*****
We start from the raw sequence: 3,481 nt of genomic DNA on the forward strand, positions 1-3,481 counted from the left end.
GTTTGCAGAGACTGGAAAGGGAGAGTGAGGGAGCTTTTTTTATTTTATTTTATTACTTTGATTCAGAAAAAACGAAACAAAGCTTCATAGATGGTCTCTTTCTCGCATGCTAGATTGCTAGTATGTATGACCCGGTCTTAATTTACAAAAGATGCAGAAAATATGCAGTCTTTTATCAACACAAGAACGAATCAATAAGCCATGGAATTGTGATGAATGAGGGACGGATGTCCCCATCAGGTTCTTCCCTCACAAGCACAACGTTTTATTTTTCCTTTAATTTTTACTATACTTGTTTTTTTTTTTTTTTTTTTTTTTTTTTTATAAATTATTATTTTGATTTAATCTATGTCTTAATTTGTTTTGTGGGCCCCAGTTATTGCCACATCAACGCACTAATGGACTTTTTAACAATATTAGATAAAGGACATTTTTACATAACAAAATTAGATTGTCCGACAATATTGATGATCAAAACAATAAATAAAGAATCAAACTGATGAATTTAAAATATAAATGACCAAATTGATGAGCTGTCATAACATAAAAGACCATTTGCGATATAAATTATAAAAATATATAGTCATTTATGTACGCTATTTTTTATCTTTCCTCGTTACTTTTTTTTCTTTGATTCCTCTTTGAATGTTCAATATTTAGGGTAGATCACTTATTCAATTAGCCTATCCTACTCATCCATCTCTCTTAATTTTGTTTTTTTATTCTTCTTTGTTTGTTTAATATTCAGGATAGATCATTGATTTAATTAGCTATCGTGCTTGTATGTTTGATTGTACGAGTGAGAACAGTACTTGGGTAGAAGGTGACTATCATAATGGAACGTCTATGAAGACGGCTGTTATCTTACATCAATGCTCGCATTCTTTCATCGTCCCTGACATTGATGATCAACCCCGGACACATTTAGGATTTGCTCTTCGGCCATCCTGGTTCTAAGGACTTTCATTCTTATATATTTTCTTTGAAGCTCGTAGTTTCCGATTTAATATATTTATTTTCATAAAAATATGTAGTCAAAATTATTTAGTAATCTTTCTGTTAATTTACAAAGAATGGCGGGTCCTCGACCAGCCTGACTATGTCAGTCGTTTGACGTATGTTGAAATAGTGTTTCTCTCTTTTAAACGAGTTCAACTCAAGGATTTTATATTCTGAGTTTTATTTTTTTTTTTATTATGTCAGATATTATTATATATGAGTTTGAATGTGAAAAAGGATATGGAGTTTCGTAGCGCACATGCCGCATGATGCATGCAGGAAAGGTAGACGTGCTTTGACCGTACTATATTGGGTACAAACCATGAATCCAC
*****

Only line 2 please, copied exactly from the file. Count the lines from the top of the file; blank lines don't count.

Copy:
GTTTGCAGAGACTGGAAAGGGAGAGTGAGGGAGCTTTTTTTATTTTATTTTATTACTTTGATTCAGAAAAAACGAAACAAAGCTTCATAGATGGTCTCTTTCTCGCATGCTAGATTGCTAGTATGTATGACCCGGTCTTAATTTACAAAAGATGCAGAAAATATGCAGTCTTTTATCAACACAAGAACGAATCAATAAGCCATGGAATTGTGATGAATGAGGGACGGATGTCCCCATCAGGTTCTTCCCTCACAAGCACAACGTTTTATTTTTCCTTTAATTTTTACTATACTTGTTTTTTTTTTTTTTTTTTTTTTTTTTTTATAAATTATTATTTTGATTTAATCTATGTCTTAATTTGTTTTGTGGGCCCCAGTTATTGCCACATCAACGCACTAATGGACTTTTTAACAATATTAGATAAAGGACATTTTTACATAACAAAATTAGATTGTCCGACAATATTGATGATCAAAACAATAAATAAAGAATCAAACTGATGAATTTAAAATATAAATGACCAAATTGATGAGCTGTCATAACATAAAAGACCATTTGCGATATAAATTATAAAAATATATAGTCATTTATGTACGCTATTTTTTATCTTTCCTCGTTACTTTTTTTTCTTTGATTCCTCTTTGAATGTTCAATATTTAGGGTAGATCACTTATTCAATTAGCCTATCCTACTCATCCATCTCTCTTAATTTTGTTTTTTTATTCTTCTTTGTTTGTTTAATATTCAGGATAGATCATTGATTTAATTAGCTATCGTGCTTGTATGTTTGATTGTACGAGTGAGAACAGTACTTGGGTAGAAGGTGACTATCATAATGGAACGTCTATGAAGACGGCTGTTATCTTACATCAATGCTCGCATTCTTTCATCGTCCCTGACATTGATGATCAACCCCGGACACATTTAGGATTTGCTCTTCGGCCATCCTGGTTCTAAGGACTTTCATTCTTATATATTTTCTTTGAAGCTCGTAGTTTCCGATTTAATATATTTATTTTCATAAAAATATGTAGTCAAAATTATTTAGTAATCTTTCTGTTAATTTACAAAGAATGGCGGGTCCTCGACCAGCCTGACTATGTCAGTCGTTTGACGTATGTTGAAATAGTGTTTCTCTCTTTTAAACGAGTTCAACTCAAGGATTTTATATTCTGAGTTTTATTTTTTTTTTTATTATGTCAGATATTATTATATATGAGTTTGAATGTGAAAAAGGATATGGAGTTTCGTAGCGCACATGCCGCATGATGCATGCAGGAAAGGTAGACGTGCTTTGACCGTACTATATTGGGTACAAACCATGAATCCAC